Quantifying tiny amounts of a chemical substance can pose a big challenge. It is often easier to identify and quantify the composition of materials at a macro scale. But nanotechnology mandates the need to get deeper insights at smaller scales. Microanalysis is pivotal in this arena. Chemists have long deployed microanalytical techniques to characterise samples by observing minuscule phenomena. This is essential in an age where many materials we use are invisible to conventional optics.
Organic light-emitting diode (OLED) devices pervade modern technology. You can find them on the high street, in homes, and even in the pockets of most consumers. Demand is such that the global OLED industry topped $37.6 billion in recent years. Meeting demand with supply represents an enormous challenge. But manufacturers have a suite of analytical tools available for both R&D and QA/QC. One of those tools is Raman spectroscopy. This non-invasive analytical technique is instrumental in advancing QA/QC of OLED displays - enabling scientists to examine the interaction between light and matter post-scattering. However, this is just a part of the story.
Photoluminescence microspectroscopy has a crucial part in scientific research as it enables researchers to study the light emission properties of materials at a microscopic level. By analyzing the intensity and characteristics of photoluminescence, scientists can obtain comprehensive insights into the behavior of electrons, energy transitions, and excited states. This analytical technique is also used to characterize the electrical and optical properties of semiconductors and other materials. This blog post will discuss some key challenges of photoluminescence microspectroscopy and offer solutions.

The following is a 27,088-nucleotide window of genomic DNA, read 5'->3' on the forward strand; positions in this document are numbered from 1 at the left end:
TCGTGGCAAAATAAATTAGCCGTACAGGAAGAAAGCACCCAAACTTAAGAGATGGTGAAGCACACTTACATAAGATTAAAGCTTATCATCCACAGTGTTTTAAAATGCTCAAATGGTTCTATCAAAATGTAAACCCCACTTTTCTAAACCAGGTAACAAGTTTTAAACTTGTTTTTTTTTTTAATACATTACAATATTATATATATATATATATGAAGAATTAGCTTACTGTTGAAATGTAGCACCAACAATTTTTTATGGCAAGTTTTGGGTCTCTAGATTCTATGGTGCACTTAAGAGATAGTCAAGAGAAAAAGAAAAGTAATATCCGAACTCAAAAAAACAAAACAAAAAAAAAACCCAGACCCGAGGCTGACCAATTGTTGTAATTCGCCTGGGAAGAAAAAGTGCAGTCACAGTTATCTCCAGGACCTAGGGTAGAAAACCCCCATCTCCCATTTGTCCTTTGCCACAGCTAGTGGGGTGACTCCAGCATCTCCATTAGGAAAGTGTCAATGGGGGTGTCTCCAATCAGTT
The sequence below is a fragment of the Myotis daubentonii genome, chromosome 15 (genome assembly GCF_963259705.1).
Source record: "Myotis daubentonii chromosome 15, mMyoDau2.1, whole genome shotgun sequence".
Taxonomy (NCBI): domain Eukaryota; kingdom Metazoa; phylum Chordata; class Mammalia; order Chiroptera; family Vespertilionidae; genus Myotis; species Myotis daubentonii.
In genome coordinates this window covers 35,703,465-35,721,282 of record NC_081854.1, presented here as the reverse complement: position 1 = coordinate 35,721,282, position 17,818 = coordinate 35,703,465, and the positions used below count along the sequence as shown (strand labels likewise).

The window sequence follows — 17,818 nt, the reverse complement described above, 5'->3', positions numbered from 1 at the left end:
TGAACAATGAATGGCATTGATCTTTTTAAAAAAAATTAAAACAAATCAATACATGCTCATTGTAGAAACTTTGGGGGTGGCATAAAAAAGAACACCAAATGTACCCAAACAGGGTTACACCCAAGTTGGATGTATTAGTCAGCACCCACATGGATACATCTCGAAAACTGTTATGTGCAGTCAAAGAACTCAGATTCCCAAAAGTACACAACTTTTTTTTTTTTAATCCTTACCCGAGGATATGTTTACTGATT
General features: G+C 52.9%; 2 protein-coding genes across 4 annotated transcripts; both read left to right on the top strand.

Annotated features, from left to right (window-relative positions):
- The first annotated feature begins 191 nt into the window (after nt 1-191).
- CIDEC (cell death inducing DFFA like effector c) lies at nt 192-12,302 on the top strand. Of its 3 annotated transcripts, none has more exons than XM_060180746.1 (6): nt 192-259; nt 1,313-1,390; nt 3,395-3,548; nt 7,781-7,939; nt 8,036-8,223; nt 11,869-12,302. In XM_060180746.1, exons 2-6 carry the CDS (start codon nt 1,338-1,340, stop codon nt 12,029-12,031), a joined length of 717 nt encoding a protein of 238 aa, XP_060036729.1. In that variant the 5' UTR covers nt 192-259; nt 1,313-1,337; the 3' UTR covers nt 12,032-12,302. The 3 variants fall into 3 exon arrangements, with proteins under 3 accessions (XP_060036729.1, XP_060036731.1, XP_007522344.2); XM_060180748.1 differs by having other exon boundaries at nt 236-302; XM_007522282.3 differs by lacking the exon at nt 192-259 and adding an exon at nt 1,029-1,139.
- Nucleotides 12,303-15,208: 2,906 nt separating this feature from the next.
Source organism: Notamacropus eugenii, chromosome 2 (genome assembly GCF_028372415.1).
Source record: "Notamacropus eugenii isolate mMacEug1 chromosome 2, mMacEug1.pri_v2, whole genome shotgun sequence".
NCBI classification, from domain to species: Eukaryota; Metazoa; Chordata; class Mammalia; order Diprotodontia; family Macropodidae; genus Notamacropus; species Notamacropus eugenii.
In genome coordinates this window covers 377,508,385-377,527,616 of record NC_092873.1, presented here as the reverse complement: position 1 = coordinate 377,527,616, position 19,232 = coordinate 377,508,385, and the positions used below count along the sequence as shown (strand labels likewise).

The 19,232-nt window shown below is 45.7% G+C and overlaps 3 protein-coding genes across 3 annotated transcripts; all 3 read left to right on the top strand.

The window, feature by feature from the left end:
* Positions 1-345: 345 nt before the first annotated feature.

Confocal Raman microscopy has emerged as a powerful tool for researchers wanting to study a sample's chemical or molecular composition. In this field of chemical imaging, confocal Raman combines the spectral information obtained through Raman spectroscopy with the spatial filtering capabilities of a confocal optical microscope, which enables high-resolution visualization and analysis of samples. In this blog post, we will explore five key applications of confocal Raman microscopy across various scientific areas.
Protein molecules, comprising linear chains of amino acids, are crucial to cellular processes in living organisms. Protein crystals, a specific and intricate configuration of these molecules, offer substantial potential for diverse applications, notably in drug design and bioseparation. The process of growing these crystals to investigate their tertiary structures through X-ray diffraction, however, presents an array of technical challenges. This article will provide a comprehensive overview of techniques used to identify and characterize protein crystals.